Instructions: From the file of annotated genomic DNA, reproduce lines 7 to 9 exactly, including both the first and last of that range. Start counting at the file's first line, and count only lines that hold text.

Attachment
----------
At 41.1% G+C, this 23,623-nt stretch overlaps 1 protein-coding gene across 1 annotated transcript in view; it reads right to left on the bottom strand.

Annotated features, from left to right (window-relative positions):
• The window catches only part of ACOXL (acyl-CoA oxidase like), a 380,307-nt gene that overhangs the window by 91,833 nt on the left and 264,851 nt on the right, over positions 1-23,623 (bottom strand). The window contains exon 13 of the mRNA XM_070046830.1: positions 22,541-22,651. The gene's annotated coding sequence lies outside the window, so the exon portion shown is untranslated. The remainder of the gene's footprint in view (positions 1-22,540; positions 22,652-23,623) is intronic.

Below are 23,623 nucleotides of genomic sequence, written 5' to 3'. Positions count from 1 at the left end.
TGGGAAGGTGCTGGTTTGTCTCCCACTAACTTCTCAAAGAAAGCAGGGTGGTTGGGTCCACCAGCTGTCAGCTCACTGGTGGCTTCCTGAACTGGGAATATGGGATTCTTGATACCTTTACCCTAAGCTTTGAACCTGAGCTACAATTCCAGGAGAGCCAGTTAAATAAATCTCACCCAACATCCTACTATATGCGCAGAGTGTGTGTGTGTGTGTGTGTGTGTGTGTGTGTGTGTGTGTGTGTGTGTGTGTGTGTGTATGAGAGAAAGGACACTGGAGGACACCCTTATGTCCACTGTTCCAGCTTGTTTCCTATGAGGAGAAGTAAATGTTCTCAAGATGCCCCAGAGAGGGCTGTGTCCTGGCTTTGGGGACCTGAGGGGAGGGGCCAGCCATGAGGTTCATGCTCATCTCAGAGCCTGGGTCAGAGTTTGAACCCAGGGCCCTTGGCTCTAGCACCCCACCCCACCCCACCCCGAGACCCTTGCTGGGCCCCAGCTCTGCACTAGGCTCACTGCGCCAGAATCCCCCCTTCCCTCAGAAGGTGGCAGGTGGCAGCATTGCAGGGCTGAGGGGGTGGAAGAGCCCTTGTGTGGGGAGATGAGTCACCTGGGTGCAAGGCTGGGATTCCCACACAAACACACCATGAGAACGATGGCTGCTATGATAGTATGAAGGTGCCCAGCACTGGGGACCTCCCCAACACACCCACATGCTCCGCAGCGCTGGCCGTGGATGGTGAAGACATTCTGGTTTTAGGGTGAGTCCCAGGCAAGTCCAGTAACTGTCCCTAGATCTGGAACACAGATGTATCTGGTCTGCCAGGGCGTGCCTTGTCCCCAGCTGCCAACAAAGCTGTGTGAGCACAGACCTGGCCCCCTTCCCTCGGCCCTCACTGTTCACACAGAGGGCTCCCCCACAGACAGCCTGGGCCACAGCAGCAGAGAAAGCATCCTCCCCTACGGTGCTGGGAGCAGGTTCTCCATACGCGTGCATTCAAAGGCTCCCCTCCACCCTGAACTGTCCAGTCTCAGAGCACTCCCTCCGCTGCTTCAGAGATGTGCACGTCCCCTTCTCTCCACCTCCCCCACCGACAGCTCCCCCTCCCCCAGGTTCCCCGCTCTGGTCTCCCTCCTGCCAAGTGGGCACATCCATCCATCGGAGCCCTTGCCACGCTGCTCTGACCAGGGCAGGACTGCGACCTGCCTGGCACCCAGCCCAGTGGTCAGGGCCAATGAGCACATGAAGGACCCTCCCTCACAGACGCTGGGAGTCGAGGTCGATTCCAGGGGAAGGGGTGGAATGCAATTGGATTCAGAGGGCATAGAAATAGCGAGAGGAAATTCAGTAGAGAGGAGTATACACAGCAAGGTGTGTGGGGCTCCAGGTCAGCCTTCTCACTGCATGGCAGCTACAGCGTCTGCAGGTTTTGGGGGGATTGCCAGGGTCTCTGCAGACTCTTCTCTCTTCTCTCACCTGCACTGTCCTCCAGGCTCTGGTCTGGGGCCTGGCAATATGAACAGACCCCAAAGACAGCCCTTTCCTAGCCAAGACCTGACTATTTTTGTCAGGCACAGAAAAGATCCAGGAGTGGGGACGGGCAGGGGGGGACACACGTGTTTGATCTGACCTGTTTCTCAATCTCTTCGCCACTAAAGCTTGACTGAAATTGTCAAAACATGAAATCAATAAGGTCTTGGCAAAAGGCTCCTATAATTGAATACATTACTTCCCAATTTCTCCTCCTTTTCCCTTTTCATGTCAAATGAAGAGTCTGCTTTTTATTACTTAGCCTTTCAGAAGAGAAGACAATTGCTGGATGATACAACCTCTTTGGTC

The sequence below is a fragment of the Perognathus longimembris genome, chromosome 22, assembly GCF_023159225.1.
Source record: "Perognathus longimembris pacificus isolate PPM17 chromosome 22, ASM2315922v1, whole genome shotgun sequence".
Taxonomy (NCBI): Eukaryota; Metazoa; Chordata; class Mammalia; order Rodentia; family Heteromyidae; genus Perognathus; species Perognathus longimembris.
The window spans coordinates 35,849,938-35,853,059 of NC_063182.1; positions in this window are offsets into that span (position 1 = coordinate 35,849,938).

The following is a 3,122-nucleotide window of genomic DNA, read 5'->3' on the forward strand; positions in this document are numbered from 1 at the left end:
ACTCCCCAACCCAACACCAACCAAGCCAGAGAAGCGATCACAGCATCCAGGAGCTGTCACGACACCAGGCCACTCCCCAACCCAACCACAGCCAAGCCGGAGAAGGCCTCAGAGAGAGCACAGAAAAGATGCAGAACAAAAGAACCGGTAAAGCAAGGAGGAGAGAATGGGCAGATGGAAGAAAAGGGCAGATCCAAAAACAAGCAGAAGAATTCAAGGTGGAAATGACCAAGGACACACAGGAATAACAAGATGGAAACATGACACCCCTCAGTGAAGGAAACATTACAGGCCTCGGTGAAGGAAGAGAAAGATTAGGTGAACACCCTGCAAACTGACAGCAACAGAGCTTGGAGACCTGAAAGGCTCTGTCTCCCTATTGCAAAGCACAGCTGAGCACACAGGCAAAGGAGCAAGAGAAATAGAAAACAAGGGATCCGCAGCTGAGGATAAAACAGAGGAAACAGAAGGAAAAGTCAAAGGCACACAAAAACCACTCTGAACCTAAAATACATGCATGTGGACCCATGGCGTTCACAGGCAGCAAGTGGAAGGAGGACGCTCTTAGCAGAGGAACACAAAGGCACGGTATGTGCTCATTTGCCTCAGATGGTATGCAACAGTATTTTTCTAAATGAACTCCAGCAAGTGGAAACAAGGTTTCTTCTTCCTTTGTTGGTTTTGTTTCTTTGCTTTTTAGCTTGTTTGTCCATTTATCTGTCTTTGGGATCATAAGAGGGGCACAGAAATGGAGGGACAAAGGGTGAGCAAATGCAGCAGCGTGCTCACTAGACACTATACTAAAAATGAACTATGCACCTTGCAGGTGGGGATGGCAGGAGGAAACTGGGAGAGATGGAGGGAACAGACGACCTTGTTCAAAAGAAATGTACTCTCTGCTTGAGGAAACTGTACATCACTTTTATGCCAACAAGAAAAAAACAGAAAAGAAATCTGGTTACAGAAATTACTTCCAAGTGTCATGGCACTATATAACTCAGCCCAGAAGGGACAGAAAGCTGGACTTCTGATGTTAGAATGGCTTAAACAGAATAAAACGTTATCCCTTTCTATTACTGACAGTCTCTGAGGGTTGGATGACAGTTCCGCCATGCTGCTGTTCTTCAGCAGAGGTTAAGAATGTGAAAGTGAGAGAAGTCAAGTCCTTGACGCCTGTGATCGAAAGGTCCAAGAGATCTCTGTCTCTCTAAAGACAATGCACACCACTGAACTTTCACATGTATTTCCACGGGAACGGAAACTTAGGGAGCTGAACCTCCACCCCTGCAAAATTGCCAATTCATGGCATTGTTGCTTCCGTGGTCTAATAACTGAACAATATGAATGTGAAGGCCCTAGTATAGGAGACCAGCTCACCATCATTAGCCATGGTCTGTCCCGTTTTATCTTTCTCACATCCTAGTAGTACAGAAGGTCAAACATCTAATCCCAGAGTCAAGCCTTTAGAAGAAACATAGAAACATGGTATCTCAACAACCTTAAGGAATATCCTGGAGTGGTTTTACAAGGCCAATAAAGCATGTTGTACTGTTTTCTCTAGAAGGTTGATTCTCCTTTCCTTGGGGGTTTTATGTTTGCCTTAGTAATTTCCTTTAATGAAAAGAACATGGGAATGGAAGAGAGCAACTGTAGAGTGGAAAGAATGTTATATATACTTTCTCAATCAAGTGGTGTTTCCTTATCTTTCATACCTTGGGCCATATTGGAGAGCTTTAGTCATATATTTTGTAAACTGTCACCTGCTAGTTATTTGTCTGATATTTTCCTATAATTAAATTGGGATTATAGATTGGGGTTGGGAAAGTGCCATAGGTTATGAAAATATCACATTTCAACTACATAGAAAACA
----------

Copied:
Source record: "Perognathus longimembris pacificus isolate PPM17 chromosome 22, ASM2315922v1, whole genome shotgun sequence".
Taxonomy (NCBI): Eukaryota; Metazoa; Chordata; class Mammalia; order Rodentia; family Heteromyidae; genus Perognathus; species Perognathus longimembris.
The window spans coordinates 35,849,938-35,853,059 of NC_063182.1; positions in this window are offsets into that span (position 1 = coordinate 35,849,938).